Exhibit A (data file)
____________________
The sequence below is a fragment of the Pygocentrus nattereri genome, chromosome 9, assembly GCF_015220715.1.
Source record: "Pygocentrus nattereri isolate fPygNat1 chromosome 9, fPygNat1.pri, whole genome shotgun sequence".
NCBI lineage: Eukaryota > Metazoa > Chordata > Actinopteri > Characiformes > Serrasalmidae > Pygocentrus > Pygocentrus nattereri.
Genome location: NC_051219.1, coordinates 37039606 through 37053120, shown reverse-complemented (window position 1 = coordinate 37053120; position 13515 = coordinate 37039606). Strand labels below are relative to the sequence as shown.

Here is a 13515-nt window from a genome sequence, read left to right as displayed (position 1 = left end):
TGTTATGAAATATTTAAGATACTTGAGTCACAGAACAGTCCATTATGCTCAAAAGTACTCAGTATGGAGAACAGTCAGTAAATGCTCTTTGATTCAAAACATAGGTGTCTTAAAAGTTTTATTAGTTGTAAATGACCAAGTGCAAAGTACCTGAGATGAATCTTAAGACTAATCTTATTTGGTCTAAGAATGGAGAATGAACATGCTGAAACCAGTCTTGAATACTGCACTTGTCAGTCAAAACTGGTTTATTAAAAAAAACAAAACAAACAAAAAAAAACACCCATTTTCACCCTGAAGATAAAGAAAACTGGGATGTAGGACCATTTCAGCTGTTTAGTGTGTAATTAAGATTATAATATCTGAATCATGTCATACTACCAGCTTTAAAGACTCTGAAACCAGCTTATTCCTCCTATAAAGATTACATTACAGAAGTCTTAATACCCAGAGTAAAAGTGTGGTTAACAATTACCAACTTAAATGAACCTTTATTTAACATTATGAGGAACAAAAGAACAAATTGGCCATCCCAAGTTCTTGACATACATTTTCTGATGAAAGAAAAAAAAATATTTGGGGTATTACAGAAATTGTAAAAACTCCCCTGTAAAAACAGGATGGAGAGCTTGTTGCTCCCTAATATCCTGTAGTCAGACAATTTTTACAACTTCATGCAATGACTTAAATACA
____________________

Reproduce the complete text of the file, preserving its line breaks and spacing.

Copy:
The sequence below is a fragment of the Pygocentrus nattereri genome, chromosome 9, assembly GCF_015220715.1.
Source record: "Pygocentrus nattereri isolate fPygNat1 chromosome 9, fPygNat1.pri, whole genome shotgun sequence".
NCBI lineage: Eukaryota > Metazoa > Chordata > Actinopteri > Characiformes > Serrasalmidae > Pygocentrus > Pygocentrus nattereri.
Genome location: NC_051219.1, coordinates 37039606 through 37053120, shown reverse-complemented (window position 1 = coordinate 37053120; position 13515 = coordinate 37039606). Strand labels below are relative to the sequence as shown.

Here is a 13515-nt window from a genome sequence, read left to right as displayed (position 1 = left end):
TGTTATGAAATATTTAAGATACTTGAGTCACAGAACAGTCCATTATGCTCAAAAGTACTCAGTATGGAGAACAGTCAGTAAATGCTCTTTGATTCAAAACATAGGTGTCTTAAAAGTTTTATTAGTTGTAAATGACCAAGTGCAAAGTACCTGAGATGAATCTTAAGACTAATCTTATTTGGTCTAAGAATGGAGAATGAACATGCTGAAACCAGTCTTGAATACTGCACTTGTCAGTCAAAACTGGTTTATTAAAAAAAACAAAACAAACAAAAAAAAACACCCATTTTCACCCTGAAGATAAAGAAAACTGGGATGTAGGACCATTTCAGCTGTTTAGTGTGTAATTAAGATTATAATATCTGAATCATGTCATACTACCAGCTTTAAAGACTCTGAAACCAGCTTATTCCTCCTATAAAGATTACATTACAGAAGTCTTAATACCCAGAGTAAAAGTGTGGTTAACAATTACCAACTTAAATGAACCTTTATTTAACATTATGAGGAACAAAAGAACAAATTGGCCATCCCAAGTTCTTGACATACATTTTCTGATGAAAGAAAAAAAAATATTTGGGGTATTACAGAAATTGTAAAAACTCCCCTGTAAAAACAGGATGGAGAGCTTGTTGCTCCCTAATATCCTGTAGTCAGACAATTTTTACAACTTCATGCAATGACTTAAATACA